Summer means off-highway vehicle (OHV) season!
With the increased use of quads, dirt bikes, and other all-terrain vehicles (ATV) across the province comes the increased risk of OHV-related injuries and harm.
Though OHVs are often used for work or recreational purposes, the Alberta RCMP and Injury Prevention Centre remind operators that they are still motor vehicles that are subject to traffic laws.
According to the Alberta Traffic Safety Act, OHVs include any motorized transportation made for cross-country travel on natural terrain, including four-wheel drive vehicles, low pressure tire vehicles, motorcycles and related two-wheel vehicles, amphibious vehicles, ATVs, utility terrain vehicles, miniature motor vehicles, snow vehicles, and minibikes.
On average, approximately 19 people are killed while operating OHVs in Alberta every year (Alberta Transportation, 2021). From 2002-2019, 59 per cent of all ATV-related fatalities involved the consumption of alcohol.
Thirty-nine percent of all fatalities were a result of head injuries; of those who died as a result of a head injuries, 68% were not wearing a helmet at the time of the incident (Injury Prevention Centre, 2021).
Riders are advised of the following safety tips in order to minimize OHV-related injuries to themselves and others:
· Wear a CSA-compliant helmet and proper protective gear. The fine for not wearing a helmet is $162.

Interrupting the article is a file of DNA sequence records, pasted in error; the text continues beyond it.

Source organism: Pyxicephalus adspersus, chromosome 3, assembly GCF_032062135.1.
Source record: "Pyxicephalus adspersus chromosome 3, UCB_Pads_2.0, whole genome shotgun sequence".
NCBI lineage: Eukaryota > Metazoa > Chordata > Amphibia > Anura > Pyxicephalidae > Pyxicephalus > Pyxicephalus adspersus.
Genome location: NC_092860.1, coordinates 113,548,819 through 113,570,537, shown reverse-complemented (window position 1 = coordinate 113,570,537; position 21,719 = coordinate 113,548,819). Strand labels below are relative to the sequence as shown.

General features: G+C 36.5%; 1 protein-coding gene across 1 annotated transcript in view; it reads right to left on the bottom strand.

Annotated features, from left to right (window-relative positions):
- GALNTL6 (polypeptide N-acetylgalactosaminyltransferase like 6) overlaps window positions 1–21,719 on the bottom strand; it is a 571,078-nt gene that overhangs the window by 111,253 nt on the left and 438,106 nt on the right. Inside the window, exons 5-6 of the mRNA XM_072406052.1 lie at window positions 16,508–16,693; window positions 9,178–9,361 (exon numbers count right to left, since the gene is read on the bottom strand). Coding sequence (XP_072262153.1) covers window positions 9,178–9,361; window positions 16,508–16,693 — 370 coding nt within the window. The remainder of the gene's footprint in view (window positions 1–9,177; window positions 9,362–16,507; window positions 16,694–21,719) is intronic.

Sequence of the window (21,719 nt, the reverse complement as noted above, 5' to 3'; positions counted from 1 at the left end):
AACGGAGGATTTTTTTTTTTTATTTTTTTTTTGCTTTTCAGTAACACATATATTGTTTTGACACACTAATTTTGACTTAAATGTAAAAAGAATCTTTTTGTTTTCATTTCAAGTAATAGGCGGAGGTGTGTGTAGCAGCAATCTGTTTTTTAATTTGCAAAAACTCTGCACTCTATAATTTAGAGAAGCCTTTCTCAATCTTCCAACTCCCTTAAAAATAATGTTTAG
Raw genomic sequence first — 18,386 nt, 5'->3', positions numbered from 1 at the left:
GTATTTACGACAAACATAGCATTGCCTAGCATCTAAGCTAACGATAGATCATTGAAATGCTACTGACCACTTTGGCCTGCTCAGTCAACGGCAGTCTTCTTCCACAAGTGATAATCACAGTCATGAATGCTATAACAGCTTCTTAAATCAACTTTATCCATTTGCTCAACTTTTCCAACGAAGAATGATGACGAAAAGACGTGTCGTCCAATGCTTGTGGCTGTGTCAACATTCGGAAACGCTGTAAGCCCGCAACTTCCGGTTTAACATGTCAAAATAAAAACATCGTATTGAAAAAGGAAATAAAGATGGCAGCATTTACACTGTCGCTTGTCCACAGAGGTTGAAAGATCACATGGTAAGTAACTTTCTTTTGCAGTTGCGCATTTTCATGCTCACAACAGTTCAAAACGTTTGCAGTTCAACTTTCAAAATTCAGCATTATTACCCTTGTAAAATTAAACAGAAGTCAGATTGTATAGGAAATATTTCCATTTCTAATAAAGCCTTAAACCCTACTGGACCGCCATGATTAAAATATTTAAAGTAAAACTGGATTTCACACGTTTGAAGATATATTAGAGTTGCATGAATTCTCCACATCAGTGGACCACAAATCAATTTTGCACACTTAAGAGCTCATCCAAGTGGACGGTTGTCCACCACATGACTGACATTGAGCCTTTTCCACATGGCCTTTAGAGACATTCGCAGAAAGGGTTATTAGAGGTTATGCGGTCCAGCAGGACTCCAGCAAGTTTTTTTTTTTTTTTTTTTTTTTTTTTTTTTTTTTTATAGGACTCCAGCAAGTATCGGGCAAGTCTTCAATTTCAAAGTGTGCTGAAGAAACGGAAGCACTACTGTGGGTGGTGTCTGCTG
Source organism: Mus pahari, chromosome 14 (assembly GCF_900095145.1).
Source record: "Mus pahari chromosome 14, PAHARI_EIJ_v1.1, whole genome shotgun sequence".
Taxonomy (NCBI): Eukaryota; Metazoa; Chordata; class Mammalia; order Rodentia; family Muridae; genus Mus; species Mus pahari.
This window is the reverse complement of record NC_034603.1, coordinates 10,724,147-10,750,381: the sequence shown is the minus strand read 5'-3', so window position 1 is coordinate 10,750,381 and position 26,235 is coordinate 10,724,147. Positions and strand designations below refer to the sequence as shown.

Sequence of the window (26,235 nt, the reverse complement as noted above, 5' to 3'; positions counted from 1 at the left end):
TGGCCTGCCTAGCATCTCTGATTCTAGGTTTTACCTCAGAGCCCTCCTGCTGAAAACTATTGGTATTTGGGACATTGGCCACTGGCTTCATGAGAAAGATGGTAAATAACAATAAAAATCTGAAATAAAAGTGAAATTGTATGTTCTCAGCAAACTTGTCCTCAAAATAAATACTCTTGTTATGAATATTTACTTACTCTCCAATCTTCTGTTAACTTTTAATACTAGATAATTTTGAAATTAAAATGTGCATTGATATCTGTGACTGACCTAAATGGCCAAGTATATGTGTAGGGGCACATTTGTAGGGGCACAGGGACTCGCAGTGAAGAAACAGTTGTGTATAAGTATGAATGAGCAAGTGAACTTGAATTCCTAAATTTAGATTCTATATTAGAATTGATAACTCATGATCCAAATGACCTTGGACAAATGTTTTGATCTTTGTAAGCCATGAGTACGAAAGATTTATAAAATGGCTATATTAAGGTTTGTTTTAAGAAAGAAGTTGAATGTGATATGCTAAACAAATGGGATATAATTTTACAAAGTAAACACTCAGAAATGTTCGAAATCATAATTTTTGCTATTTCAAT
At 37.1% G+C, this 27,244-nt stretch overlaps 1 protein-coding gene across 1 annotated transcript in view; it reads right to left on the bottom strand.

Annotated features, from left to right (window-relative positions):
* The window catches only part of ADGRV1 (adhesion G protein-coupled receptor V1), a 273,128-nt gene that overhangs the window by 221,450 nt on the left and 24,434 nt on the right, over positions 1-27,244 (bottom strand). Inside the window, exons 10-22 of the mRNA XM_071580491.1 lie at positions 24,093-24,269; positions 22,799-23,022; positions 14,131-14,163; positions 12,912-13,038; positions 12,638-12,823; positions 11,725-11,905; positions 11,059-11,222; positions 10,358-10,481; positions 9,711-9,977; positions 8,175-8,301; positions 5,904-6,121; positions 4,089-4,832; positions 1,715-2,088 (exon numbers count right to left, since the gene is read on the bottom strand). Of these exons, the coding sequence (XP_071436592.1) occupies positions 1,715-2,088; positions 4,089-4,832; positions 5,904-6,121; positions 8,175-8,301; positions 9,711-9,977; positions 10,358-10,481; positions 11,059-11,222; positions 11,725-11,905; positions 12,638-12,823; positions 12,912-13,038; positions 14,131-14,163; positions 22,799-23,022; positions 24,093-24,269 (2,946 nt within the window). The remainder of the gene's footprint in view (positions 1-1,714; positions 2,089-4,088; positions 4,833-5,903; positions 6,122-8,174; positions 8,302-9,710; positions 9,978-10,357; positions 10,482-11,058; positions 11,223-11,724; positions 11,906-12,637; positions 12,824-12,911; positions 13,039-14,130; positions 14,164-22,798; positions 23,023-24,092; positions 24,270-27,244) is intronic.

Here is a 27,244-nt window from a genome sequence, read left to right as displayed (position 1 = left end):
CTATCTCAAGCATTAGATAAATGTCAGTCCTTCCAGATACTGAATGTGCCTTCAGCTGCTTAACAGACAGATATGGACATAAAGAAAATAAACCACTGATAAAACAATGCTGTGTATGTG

· Never consume alcohol, cannabis, or other drugs while operating an OHV. It is dangerous and illegal.
· Only ride OHVs during daylight hours and in fair-weather conditions.
· Avoid steep, slippery, or unstable terrain and remain on marked trails.
· Ride in areas you are familiar with or with someone who knows the lay of the land.
“The Alberta RCMP is working to enforce OHV safety this summer,” said Insp. Chris Romanchych, Alberta RCMP Traffic Services.
“Last year, there were unfortunately 12 OHV-related fatalities across Alberta RCMP jurisdictions, as well as another 173 OHV collisions resulting in serious injury. These vehicle types require experienced handling and should only be operated when sober. Practicing safe OHV driving behaviors can significantly reduce harm or serious injury.”
Dr. Kathy Belton, of the Injury Prevention Centre, noted that, “ATVs by design are prone to rollovers. Keep your ATV upright by practicing active riding, use an appropriate sized machine, don’t ride double on a single person ATV and ride sober. And don’t forget your helmet!”
For more OHV safety information, please visit the Government of Alberta web site.